Later in the afternoon, we took a zodiac tour of Paradise Bay and landed at Argentine Brown Station, marking our third continental landing. Like the landing at Cuverville, the snow at Base Brown was fresh and deep. As before, the expedition team carved steps in the snow for guests to climb ashore to the penguin colony and ascend the hill beyond. Snow fell consistently all afternoon, adding to the captivating atmosphere of the magical landscape.
Back aboard, members of the A&K Marco Polo Club were invited to a stunning cocktail reception before dinner, hosted by senior officers, the captain and the expedition team.
After dinner, classical pianist Elena Koraneva performed a beautiful recital in the theatre. We handed in our lifejackets, marking the unofficial end of landing operations and the beginning of our return voyage through the Drake and onwards to Ushuaia. A general quiet settled about the ship as we all contemplated this spectacular journey drawing to a close.
10 December 2021 | The Drake Passage, Le Lyrial
Today’s crossing back through the Drake Passage was marked by four-metre swells, putting the ship’s stabilisers to work. Seabirds skimmed just above the water, riding the air currents produced by wind and ocean movement as the icy landscapes and icebergs began to fade in our wake.
Back inside, our photography coach, Michelle gave some tips on processing and editing. Marco and Patri gave a presentation on albatross conservation in the Southern Ocean. A&K Philanthropy’s Keith Sproule discussed A&K’s support of the ACAP (Agreement for the Conservation of Albatrosses and Petrels).
Astronomer Massimo outlined a history of great astronomical discoveries. Commander Susan Kilrain followed with her presentation of What's going on in Space, a moving video portraying her career as an astronaut.
After cocktail hour, we sat down to the captain's farewell dinner where all the ship’s staff were presented to the guests, giving us a better picture of those who work so tirelessly behind the scenes.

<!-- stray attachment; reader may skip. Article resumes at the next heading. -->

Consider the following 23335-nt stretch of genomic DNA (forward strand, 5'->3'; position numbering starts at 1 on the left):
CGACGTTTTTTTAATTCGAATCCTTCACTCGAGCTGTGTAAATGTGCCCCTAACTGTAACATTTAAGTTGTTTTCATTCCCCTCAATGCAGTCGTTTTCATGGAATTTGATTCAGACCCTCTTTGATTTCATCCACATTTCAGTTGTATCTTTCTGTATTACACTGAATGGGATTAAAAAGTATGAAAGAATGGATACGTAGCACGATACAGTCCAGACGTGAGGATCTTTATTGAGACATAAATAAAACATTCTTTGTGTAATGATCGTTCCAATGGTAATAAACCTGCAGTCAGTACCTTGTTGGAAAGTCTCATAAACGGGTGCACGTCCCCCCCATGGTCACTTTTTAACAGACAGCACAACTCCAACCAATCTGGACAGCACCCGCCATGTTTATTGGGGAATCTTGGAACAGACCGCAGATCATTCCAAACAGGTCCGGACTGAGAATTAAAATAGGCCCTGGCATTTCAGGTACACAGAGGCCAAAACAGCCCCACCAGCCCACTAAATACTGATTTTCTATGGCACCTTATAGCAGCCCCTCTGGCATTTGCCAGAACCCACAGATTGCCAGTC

They received a riotous applause, and waiter Ronny won employee of the month. Later, cruise director Paul Carter spun the vinyl as DJ, capping off a special day at sea.
11 December 2021 | The Drake Passage, Beagle Channel, Ushuaia, Le Lyrial
The reception area was busy this morning with passengers returning their boots and waterproof trousers, another sign that our journey was ending. As if on cue, a group of pilot whales and wandering albatross appeared right alongside the ship, affording us one more wild encounter at sea.
After cruise director Paul gave the disembarkation briefing, Wayne Ranney gave a wonderful talk about the indigenous peoples of Tierra del Fuego. Astronaut Susan Kilrain capped off the on-board lecture series with her magnificent presentation, Memories of an Astronaut.
Final recaps were great fun, with draws for the crew fund and save the albatross raffles. Keith from A&K Philanthropy then auctioned the A&K pennant that had been flown from the bow of the ship throughout the expedition, raising more proceeds for both funds while making a memorable final evening of this magnificent voyage.
12 December 2021 | The Beagle Channel, Ushuaia, Le Lyrial
Having docked in Ushuaia, we bid farewell to Le Lyrial and the expedition team, the last guests departing by 08.30. With time to reflect during our respective flights home, we contemplated new memories that will endure for the rest of our lifetimes.